madtom

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mad·tom

 (măd′tŏm′)
n.
Any of several small freshwater North American catfishes of the genus Noturus, having poison glands at the base of the pectoral and dorsal fin spines.

[mad + tom(cat) (probably so called because the fish swim in an excited zigzag manner when agitated).]

madtom

(ˈmædˈtɒm)
n
(Animals) any of various North American catfish

mad•tom

(ˈmædˈtɒm)

n.
any of several small North American freshwater catfishes of the genus Noturus, having a poisonous pectoral spine.
References in periodicals archive ?
Channel catfish (Ictalurus punctatus) were present at the end of June and the beginning of July, while stonecat madtoms (Noturus flavus) did not appear in the drift until the beginning of August.
lucius, Northern pike 1 (5-1976) Cyprinidae, carps, minnows, & shiners Notemigonus crysoleucas, 2 (1-1976); 1 (5-1976) Golden shiner Pimephales notatus, Bluntnose minnow Catostomidae, suckers Catostomus commersonii, 45 (5-1976) White sucker Ictaluridae, bullheads, madtoms, & catfish Ameiurus melas, Black bullhead A.
While all species can be prey at some stage in their life cycle, I only counted the small-bodied cyprinids, madtoms, darters, and topminnows as prey.
Neosho madtoms occupy riffles of pebble and gravel bars and feed at night on larval insects (Wildhaber 2006).
Analysis of long-term population trends demonstrated a strong relationship between water regulation patterns and survival and recruitment of Neosho madtoms (Wildhaber 2006).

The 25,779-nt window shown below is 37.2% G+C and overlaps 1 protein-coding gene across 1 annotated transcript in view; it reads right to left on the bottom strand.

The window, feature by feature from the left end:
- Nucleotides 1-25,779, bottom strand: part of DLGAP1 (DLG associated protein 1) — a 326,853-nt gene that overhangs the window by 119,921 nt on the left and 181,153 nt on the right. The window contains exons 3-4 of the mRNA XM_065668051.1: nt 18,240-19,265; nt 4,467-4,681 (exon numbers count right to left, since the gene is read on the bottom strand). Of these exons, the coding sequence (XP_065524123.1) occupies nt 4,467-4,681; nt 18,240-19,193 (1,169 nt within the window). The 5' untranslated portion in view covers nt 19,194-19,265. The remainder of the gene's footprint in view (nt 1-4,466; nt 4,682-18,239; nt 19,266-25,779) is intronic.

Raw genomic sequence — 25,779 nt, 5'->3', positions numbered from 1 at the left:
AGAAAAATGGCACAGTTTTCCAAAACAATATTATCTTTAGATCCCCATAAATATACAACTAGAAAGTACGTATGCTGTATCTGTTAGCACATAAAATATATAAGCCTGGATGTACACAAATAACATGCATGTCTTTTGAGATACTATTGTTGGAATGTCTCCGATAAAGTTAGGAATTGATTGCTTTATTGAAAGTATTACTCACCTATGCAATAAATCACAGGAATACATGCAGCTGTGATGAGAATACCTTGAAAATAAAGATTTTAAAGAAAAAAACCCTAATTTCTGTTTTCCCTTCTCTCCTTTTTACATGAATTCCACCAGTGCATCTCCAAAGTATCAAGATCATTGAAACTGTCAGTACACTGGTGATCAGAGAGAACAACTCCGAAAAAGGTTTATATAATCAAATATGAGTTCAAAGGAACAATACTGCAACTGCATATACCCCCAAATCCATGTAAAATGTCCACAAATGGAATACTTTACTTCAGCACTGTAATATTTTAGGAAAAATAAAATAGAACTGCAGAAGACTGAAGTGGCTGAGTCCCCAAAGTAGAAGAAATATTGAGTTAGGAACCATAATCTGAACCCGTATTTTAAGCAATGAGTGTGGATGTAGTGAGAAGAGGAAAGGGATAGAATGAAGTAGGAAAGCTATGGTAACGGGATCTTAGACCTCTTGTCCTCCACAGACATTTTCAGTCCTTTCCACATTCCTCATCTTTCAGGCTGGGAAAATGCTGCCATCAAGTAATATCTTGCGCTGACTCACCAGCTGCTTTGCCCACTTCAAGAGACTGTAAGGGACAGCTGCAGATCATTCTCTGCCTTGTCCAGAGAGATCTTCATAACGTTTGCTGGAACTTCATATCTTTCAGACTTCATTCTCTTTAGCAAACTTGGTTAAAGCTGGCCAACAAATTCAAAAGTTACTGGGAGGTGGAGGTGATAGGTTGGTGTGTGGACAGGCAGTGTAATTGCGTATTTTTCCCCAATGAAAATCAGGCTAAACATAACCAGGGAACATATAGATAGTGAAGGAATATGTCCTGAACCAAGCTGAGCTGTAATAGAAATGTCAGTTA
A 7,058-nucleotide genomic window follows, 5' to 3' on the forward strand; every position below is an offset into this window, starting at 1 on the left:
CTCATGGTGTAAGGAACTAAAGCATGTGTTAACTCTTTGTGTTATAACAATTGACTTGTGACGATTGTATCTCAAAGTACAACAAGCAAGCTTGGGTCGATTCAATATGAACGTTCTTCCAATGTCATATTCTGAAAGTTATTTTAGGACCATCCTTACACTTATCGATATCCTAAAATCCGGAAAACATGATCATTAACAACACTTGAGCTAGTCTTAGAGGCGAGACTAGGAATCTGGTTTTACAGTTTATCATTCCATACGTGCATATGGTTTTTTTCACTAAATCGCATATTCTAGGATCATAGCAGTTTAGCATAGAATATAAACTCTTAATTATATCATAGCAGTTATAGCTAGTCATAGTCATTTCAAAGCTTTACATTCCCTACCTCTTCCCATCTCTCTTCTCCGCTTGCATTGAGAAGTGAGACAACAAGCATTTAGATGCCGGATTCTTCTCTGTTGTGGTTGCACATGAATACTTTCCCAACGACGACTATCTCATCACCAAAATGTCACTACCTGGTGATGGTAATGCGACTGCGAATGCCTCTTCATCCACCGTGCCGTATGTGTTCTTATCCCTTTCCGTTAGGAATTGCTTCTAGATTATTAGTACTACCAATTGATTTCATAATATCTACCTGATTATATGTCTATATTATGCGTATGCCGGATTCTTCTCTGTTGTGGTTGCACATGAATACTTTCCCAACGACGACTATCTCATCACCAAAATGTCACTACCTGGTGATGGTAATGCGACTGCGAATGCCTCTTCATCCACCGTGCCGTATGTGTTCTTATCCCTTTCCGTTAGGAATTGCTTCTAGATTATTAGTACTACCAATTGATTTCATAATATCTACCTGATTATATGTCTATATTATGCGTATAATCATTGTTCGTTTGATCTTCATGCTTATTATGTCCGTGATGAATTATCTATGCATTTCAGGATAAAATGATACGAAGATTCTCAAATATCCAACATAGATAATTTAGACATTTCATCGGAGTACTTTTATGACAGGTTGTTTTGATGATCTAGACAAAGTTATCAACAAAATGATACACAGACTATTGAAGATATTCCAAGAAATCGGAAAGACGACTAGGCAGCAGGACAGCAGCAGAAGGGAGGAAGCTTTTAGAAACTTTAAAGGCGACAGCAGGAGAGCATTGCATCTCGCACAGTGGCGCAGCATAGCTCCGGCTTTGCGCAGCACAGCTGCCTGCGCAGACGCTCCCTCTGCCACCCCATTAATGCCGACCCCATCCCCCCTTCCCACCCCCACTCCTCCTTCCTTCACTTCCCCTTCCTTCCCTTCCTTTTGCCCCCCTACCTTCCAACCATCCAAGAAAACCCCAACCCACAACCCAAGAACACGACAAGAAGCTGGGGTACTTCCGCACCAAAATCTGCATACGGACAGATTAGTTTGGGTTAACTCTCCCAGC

Madtoms are a subgroup of the North American bullhead catfish family Ictaluridae.
Freckled madtoms are found in medium-sized creeks to large rivers.
Professor Rick Mayden and his students from the University of Alabama initially found two pygmy madtoms during sampling for other fish (luckily, one male and one female).
Their valves provide habitat for algae and aquatic insect larvae and provide nests and refugia for certain species of fishes, such as madtoms (Noturus spp.
The slabrocks were also being used by several other darter species, as well as madtoms.
Insufficient numbers of yellowfin and smoky madtoms existed in the wild to supply individuals for direct reintroductions, so nests containing eggs and fry were taken in the spring of 1986 from another Little Tennessee River tributary, Citico Creek in the Cherokee National Forest, Tennessee, for captive rearing.
Although captive spawning technology for the madtoms still eludes us, approximately 1,500 smoky and 500 yellowfin madtom young that were reared from eggs and fry collected in Citico Creek have been released into Abrams Creek.